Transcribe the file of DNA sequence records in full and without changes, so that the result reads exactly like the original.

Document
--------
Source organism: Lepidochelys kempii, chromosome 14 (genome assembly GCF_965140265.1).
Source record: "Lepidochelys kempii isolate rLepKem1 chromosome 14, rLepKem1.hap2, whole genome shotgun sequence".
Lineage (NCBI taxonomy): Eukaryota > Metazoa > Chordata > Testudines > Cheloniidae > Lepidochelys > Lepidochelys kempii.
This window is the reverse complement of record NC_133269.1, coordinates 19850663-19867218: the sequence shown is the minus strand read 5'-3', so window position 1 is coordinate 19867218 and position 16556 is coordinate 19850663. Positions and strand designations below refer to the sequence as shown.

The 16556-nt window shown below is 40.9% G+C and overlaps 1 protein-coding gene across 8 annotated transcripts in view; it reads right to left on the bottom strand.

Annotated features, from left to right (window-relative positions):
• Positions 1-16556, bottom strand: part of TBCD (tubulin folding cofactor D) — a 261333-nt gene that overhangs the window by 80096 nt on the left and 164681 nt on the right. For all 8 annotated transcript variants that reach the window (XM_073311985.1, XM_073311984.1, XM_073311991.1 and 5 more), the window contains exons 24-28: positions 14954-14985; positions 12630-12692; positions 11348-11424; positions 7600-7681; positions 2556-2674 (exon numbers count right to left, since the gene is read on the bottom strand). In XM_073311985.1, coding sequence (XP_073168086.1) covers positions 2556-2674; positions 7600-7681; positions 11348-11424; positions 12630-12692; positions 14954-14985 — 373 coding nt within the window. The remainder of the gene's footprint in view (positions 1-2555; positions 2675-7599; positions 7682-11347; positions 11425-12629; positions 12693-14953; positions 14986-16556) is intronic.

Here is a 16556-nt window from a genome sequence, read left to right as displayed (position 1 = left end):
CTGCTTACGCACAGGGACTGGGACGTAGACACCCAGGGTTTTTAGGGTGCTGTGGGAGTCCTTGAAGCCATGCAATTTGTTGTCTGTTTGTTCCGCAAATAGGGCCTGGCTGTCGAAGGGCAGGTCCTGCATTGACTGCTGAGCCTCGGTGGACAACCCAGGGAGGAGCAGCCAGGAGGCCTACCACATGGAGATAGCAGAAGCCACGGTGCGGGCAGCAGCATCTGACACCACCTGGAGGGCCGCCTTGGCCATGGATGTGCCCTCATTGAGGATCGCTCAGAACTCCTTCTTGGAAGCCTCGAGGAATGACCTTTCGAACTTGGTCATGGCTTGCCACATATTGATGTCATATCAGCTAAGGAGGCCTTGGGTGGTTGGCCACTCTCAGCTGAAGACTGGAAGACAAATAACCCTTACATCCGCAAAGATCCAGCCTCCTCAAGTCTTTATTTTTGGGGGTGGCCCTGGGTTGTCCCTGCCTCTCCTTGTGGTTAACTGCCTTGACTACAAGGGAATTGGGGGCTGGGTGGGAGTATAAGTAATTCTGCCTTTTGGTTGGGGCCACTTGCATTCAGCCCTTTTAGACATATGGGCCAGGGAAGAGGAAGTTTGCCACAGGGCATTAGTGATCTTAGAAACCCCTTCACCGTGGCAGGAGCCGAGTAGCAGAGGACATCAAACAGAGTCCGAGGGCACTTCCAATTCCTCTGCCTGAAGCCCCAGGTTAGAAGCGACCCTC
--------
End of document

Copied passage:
Source organism: Lepidochelys kempii, chromosome 14 (genome assembly GCF_965140265.1).
Source record: "Lepidochelys kempii isolate rLepKem1 chromosome 14, rLepKem1.hap2, whole genome shotgun sequence".
Lineage (NCBI taxonomy): Eukaryota > Metazoa > Chordata > Testudines > Cheloniidae > Lepidochelys > Lepidochelys kempii.
This window is the reverse complement of record NC_133269.1, coordinates 19850663-19867218: the sequence shown is the minus strand read 5'-3', so window position 1 is coordinate 19867218 and position 16556 is coordinate 19850663. Positions and strand designations below refer to the sequence as shown.

The 16556-nt window shown below is 40.9% G+C and overlaps 1 protein-coding gene across 8 annotated transcripts in view; it reads right to left on the bottom strand.

Annotated features, from left to right (window-relative positions):
• Positions 1-16556, bottom strand: part of TBCD (tubulin folding cofactor D) — a 261333-nt gene that overhangs the window by 80096 nt on the left and 164681 nt on the right. For all 8 annotated transcript variants that reach the window (XM_073311985.1, XM_073311984.1, XM_073311991.1 and 5 more), the window contains exons 24-28: positions 14954-14985; positions 12630-12692; positions 11348-11424; positions 7600-7681; positions 2556-2674 (exon numbers count right to left, since the gene is read on the bottom strand). In XM_073311985.1, coding sequence (XP_073168086.1) covers positions 2556-2674; positions 7600-7681; positions 11348-11424; positions 12630-12692; positions 14954-14985 — 373 coding nt within the window. The remainder of the gene's footprint in view (positions 1-2555; positions 2675-7599; positions 7682-11347; positions 11425-12629; positions 12693-14953; positions 14986-16556) is intronic.

Here is a 16556-nt window from a genome sequence, read left to right as displayed (position 1 = left end):
CTGCTTACGCACAGGGACTGGGACGTAGACACCCAGGGTTTTTAGGGTGCTGTGGGAGTCCTTGAAGCCATGCAATTTGTTGTCTGTTTGTTCCGCAAATAGGGCCTGGCTGTCGAAGGGCAGGTCCTGCATTGACTGCTGAGCCTCGGTGGACAACCCAGGGAGGAGCAGCCAGGAGGCCTACCACATGGAGATAGCAGAAGCCACGGTGCGGGCAGCAGCATCTGACACCACCTGGAGGGCCGCCTTGGCCATGGATGTGCCCTCATTGAGGATCGCTCAGAACTCCTTCTTGGAAGCCTCGAGGAATGACCTTTCGAACTTGGTCATGGCTTGCCACATATTGATGTCATATCAGCTAAGGAGGCCTTGGGTGGTTGGCCACTCTCAGCTGAAGACTGGAAGACAAATAACCCTTACATCCGCAAAGATCCAGCCTCCTCAAGTCTTTATTTTTGGGGGTGGCCCTGGGTTGTCCCTGCCTCTCCTTGTGGTTAACTGCCTTGACTACAAGGGAATTGGGGGCTGGGTGGGAGTATAAGTAATTCTGCCTTTTGGTTGGGGCCACTTGCATTCAGCCCTTTTAGACATATGGGCCAGGGAAGAGGAAGTTTGCCACAGGGCATTAGTGATCTTAGAAACCCCTTCACCGTGGCAGGAGCCGAGTAGCAGAGGACATCAAACAGAGTCCGAGGGCACTTCCAATTCCTCTGCCTGAAGCCCCAGGTTAGAAGCGACCCTC